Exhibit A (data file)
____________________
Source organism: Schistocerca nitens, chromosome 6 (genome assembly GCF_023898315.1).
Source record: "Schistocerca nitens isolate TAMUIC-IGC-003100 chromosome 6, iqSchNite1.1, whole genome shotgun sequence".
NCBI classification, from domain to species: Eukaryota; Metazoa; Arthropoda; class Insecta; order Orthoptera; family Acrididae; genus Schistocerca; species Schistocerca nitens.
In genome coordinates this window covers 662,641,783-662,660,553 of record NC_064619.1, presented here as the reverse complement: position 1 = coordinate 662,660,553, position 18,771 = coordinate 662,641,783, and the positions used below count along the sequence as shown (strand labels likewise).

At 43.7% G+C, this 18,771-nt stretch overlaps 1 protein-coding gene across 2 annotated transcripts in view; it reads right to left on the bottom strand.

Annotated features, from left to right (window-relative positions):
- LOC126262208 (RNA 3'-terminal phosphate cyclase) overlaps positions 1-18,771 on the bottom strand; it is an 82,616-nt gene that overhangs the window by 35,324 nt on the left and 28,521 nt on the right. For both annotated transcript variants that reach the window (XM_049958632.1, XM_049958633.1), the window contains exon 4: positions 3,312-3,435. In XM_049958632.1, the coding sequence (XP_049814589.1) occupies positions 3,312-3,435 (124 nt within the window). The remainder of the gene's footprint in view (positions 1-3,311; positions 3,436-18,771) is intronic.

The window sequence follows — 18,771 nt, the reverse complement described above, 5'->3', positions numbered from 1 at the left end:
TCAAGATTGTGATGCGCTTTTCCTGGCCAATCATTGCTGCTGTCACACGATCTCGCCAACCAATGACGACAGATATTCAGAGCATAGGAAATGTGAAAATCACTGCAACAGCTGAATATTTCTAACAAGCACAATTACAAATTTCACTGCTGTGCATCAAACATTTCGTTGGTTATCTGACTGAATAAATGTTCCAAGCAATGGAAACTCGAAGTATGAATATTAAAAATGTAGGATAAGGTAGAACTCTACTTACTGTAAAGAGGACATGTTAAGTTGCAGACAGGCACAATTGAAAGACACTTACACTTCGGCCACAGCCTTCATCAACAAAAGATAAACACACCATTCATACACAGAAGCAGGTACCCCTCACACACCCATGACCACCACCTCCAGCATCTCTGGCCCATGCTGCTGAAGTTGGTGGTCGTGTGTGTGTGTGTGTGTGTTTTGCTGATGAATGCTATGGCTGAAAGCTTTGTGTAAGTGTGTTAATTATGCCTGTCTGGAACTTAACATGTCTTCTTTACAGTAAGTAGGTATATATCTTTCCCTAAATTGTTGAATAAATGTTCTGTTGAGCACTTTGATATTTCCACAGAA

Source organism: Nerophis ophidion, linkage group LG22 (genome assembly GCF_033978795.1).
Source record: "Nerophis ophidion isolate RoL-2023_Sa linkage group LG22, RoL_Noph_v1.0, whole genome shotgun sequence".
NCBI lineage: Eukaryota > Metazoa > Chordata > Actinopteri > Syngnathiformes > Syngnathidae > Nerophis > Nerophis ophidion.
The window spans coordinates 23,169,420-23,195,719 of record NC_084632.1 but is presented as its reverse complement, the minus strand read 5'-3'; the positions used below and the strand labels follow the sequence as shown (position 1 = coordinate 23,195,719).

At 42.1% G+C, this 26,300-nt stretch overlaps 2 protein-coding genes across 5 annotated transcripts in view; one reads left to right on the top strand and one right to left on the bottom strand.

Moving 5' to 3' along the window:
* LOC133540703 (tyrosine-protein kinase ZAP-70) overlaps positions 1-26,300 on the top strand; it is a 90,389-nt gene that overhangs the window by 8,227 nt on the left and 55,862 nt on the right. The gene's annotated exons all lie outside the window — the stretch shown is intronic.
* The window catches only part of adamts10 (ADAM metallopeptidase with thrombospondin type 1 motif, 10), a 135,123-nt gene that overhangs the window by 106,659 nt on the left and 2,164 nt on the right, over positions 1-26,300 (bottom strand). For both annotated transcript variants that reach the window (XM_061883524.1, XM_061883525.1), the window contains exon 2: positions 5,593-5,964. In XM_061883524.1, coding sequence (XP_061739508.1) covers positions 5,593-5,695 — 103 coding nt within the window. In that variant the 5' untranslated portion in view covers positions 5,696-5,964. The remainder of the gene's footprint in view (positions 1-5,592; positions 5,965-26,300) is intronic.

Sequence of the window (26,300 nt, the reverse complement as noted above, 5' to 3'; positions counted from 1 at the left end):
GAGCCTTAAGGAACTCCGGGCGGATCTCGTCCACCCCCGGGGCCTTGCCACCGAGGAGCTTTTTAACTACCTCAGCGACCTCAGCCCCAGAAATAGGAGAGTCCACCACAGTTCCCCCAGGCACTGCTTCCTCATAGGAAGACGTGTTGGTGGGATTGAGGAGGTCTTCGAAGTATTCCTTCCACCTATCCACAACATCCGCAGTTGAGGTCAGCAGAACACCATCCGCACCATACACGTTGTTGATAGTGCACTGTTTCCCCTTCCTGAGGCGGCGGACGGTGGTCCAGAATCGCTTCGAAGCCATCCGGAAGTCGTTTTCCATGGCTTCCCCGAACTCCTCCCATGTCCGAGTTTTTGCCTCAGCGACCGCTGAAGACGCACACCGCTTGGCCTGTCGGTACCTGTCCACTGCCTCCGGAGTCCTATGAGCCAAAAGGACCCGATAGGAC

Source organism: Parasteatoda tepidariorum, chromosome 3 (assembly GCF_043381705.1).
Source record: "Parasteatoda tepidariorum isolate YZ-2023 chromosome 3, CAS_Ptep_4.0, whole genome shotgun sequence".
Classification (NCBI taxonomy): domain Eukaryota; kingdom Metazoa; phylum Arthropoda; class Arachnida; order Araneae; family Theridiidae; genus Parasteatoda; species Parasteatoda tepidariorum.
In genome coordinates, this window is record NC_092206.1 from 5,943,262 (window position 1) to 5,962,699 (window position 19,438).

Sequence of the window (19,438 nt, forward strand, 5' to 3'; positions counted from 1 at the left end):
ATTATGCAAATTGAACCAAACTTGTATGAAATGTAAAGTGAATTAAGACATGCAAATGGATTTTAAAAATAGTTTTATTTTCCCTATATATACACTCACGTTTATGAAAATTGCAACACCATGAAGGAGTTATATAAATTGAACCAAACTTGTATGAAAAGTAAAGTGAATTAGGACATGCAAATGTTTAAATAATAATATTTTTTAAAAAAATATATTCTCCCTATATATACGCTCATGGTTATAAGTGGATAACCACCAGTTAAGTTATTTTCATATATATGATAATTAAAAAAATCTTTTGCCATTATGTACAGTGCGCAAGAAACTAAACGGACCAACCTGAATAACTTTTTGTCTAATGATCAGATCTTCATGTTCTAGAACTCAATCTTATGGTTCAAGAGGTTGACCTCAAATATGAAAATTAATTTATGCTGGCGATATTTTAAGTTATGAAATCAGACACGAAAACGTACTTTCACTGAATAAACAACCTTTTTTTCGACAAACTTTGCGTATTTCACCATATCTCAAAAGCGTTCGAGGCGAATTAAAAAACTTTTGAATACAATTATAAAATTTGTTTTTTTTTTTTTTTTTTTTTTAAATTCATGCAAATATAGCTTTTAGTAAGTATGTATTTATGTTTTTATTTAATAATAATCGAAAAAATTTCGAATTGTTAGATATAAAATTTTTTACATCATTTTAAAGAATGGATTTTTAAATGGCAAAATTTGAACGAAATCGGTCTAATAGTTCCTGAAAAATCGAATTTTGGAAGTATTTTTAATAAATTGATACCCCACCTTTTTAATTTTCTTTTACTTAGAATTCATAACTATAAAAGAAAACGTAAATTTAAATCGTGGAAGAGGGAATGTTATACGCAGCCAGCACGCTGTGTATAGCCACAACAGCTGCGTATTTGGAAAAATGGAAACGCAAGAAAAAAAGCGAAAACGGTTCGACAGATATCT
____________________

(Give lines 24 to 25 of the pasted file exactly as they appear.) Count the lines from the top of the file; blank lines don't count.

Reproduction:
Sequence of the window (19,438 nt, forward strand, 5' to 3'; positions counted from 1 at the left end):
ATTATGCAAATTGAACCAAACTTGTATGAAATGTAAAGTGAATTAAGACATGCAAATGGATTTTAAAAATAGTTTTATTTTCCCTATATATACACTCACGTTTATGAAAATTGCAACACCATGAAGGAGTTATATAAATTGAACCAAACTTGTATGAAAAGTAAAGTGAATTAGGACATGCAAATGTTTAAATAATAATATTTTTTAAAAAAATATATTCTCCCTATATATACGCTCATGGTTATAAGTGGATAACCACCAGTTAAGTTATTTTCATATATATGATAATTAAAAAAATCTTTTGCCATTATGTACAGTGCGCAAGAAACTAAACGGACCAACCTGAATAACTTTTTGTCTAATGATCAGATCTTCATGTTCTAGAACTCAATCTTATGGTTCAAGAGGTTGACCTCAAATATGAAAATTAATTTATGCTGGCGATATTTTAAGTTATGAAATCAGACACGAAAACGTACTTTCACTGAATAAACAACCTTTTTTTCGACAAACTTTGCGTATTTCACCATATCTCAAAAGCGTTCGAGGCGAATTAAAAAACTTTTGAATACAATTATAAAATTTGTTTTTTTTTTTTTTTTTTTTTTAAATTCATGCAAATATAGCTTTTAGTAAGTATGTATTTATGTTTTTATTTAATAATAATCGAAAAAATTTCGAATTGTTAGATATAAAATTTTTTACATCATTTTAAAGAATGGATTTTTAAATGGCAAAATTTGAACGAAATCGGTCTAATAGTTCCTGAAAAATCGAATTTTGGAAGTATTTTTAATAAATTGATACCCCACCTTTTTAATTTTCTTTTACTTAGAATTCATAACTATAAAAGAAAACGTAAATTTAAATCGTGGAAGAGGGAATGTTATACGCAGCCAGCACGCTGTGTATAGCCACAACAGCTGCGTATTTGGAAAAATGGAAACGCAAGAAAAAAAGCGAAAACGGTTCGACAGATATCT